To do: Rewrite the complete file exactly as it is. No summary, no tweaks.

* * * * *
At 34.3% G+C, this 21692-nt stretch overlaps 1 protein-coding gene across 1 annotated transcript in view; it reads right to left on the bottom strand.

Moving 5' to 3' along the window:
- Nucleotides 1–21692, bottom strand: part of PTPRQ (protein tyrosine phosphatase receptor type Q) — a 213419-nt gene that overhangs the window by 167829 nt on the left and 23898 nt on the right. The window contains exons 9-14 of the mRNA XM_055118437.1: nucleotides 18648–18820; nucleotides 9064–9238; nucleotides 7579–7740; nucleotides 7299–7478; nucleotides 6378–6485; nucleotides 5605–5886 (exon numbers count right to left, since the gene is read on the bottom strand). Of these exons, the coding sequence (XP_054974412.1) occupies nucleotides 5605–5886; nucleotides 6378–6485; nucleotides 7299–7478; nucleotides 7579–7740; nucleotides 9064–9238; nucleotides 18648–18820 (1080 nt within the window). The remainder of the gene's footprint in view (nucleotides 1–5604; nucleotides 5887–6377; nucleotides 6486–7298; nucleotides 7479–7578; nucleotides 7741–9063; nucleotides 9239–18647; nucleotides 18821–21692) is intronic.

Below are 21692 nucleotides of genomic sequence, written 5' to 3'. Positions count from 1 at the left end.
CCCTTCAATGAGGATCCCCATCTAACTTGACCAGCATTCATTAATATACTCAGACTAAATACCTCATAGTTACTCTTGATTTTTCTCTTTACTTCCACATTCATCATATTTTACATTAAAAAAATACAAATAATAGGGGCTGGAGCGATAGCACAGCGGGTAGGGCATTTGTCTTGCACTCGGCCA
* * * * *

At 34.3% G+C, this 21692-nt stretch overlaps 1 protein-coding gene across 1 annotated transcript in view; it reads right to left on the bottom strand.

Moving 5' to 3' along the window:
- Nucleotides 1–21692, bottom strand: part of PTPRQ (protein tyrosine phosphatase receptor type Q) — a 213419-nt gene that overhangs the window by 167829 nt on the left and 23898 nt on the right. The window contains exons 9-14 of the mRNA XM_055118437.1: nucleotides 18648–18820; nucleotides 9064–9238; nucleotides 7579–7740; nucleotides 7299–7478; nucleotides 6378–6485; nucleotides 5605–5886 (exon numbers count right to left, since the gene is read on the bottom strand). Of these exons, the coding sequence (XP_054974412.1) occupies nucleotides 5605–5886; nucleotides 6378–6485; nucleotides 7299–7478; nucleotides 7579–7740; nucleotides 9064–9238; nucleotides 18648–18820 (1080 nt within the window). The remainder of the gene's footprint in view (nucleotides 1–5604; nucleotides 5887–6377; nucleotides 6486–7298; nucleotides 7479–7578; nucleotides 7741–9063; nucleotides 9239–18647; nucleotides 18821–21692) is intronic.

Below are 21692 nucleotides of genomic sequence, written 5' to 3'. Positions count from 1 at the left end.
CCCTTCAATGAGGATCCCCATCTAACTTGACCAGCATTCATTAATATACTCAGACTAAATACCTCATAGTTACTCTTGATTTTTCTCTTTACTTCCACATTCATCATATTTTACATTAAAAAAATACAAATAATAGGGGCTGGAGCGATAGCACAGCGGGTAGGGCATTTGTCTTGCACTCGGCCA